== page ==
There has never been a more opportune time for marketers to reach women. The interest in #MeToo and issues such as pay disparity have moved to the front and center. Companies and organizations are creating and leveraging new hashtags such as #HereWeAre #PressforProgress, #InternationalWomensDay and that highlight their commitment to gender equality.
Good timing. Women’s buying power is reaching an all-time high. Many marketers are smartly leveraging platforms such as International Women’s Day and Women’s History Month for their brands to better target women. It is the successful marketer who offers relevant, impactful and respectful messaging that truly resonates with today’s women.
Increasing Buying Power of Women
Despite the fact that women earn 81 cents for every dollar a man earns in 2018, women control over $20 trillion in worldwide spendingand over 60% of all personal wealth in the U.S. Their spending is not just on female-oriented products. In fact, women purchase 50% of traditional male products including automobiles, home improvement products and consumer electronics — and account for 85% of all consumer purchases. Women are also influential: 92% pass along information about deals or online recommendations to others and 75% identify themselves as the primary shoppers for their households.
What Do Women Want?
Despite the higher level of awareness of women’s issues today, there is a gender gap on the actual pace of change. According to a recent Kantar study, American women believe that progress is slow in spite of the prominence of the issue, and, as Ross Tucker, executive editor at Kantar US Insights, wrote, “Women in particular want to see more tangible, quantifiable signs of progress.”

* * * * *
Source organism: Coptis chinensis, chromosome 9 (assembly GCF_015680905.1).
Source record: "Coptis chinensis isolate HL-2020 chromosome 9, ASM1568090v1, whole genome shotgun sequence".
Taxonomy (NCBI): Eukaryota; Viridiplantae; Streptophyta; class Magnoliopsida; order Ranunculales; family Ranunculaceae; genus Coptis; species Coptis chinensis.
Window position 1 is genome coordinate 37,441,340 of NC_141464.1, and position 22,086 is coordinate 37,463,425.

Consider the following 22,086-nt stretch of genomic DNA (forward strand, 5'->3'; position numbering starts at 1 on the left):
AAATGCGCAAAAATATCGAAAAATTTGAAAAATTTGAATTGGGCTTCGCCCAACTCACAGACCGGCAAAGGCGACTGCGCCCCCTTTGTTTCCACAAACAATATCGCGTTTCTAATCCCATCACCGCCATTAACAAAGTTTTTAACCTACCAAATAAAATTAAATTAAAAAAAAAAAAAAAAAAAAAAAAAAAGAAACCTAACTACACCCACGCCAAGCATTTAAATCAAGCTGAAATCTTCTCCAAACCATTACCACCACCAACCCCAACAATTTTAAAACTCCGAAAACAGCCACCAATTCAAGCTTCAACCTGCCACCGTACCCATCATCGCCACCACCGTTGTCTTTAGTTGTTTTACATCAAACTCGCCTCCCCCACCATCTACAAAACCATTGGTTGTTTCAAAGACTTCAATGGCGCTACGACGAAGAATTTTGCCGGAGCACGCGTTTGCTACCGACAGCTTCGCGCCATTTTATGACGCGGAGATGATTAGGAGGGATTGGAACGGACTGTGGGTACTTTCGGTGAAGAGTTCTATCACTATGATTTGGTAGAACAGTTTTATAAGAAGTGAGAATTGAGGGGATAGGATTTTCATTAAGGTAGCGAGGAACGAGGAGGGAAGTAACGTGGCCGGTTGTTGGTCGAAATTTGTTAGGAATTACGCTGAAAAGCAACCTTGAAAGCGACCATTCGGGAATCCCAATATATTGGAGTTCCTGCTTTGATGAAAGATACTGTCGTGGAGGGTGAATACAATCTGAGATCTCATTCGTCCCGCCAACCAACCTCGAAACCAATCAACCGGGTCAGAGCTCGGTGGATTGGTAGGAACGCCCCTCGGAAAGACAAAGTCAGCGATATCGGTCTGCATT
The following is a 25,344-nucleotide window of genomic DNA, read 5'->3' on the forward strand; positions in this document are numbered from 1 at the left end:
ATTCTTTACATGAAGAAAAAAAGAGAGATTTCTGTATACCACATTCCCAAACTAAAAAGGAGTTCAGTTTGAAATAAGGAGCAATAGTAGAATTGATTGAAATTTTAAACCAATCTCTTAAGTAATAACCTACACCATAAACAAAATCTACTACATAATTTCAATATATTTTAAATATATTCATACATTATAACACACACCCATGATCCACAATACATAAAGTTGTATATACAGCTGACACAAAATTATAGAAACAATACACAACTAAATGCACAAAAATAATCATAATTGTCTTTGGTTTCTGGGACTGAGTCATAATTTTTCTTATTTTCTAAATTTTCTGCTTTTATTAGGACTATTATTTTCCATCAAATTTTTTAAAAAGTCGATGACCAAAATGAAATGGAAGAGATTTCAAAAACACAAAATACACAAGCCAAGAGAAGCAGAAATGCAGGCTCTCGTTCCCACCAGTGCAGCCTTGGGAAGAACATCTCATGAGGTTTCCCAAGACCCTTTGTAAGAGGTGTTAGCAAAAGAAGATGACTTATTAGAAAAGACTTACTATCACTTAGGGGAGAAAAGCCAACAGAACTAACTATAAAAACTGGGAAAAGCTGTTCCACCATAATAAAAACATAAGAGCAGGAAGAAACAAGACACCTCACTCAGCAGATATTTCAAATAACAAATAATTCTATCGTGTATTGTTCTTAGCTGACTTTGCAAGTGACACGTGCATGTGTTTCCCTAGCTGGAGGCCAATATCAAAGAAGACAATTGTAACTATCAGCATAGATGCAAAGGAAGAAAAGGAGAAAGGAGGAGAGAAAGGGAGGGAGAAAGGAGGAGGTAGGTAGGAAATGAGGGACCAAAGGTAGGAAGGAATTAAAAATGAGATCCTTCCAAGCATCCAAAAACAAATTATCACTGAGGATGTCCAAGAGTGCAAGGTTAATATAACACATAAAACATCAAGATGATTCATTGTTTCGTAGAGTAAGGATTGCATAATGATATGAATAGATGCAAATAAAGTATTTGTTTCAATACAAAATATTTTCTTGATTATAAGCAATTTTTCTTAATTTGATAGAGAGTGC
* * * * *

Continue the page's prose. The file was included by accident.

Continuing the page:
In recent years, movies such as Hidden Figures and Wonder Woman, as well as Black Panther, have authentically and massively connected with female audiences (and beyond), demonstrating that media that represents and empowers the female voice will have more impact among women. Advertising needs to do more in this area.
According to Adweek, new research, presented at Cannes by J. Walter Thompson and the Geena Davis Institute on Gender in Media, shows that there is still unconscious bias in advertising and content. Men appear in ads four times more often than women and have seven times more speaking roles. Twenty-five percent of ads feature only men compared to 5% that only show women. Men are the sole speakers in 18% of ads versus 3% with women as the only speaker. In terms of sheer numbers, there are twice as many male characters as females in advertising.
Marketers and Brands Respond
Advertisers and brands, recognizing the importance of crafting their marketing messages to connect with women, have devised creative ways to highlight their female-friendly attributes in time for International Women’s Day and Women’s History Month. McDonald’s turned its golden arches upside down to make a ‘W’ as a commemoration. Mattel debuted 17 Inspiring Women Barbies that represent real women who have served as role models for girls (although most are one-of-a-kind and not for general sale.)
Nike aired a new ad during the Academy Awards, which highlighted Serena Williams’ powerful message, “There’s no wrong way to be a woman.” And, Twitter’s Oscars ad included a powerful anthem to women as part of the #HereWeAre campaign, featuring a number of powerful female leaders.
Ultimately, advertisers have to offer more stuff than fluff to convince female consumers that they understand their world. Representation is pivotal along with cultivating the right message. We as an industry need to walk the talk. There is lots of work to do but it represents a big opportunity for marketers (especially the women in the industry).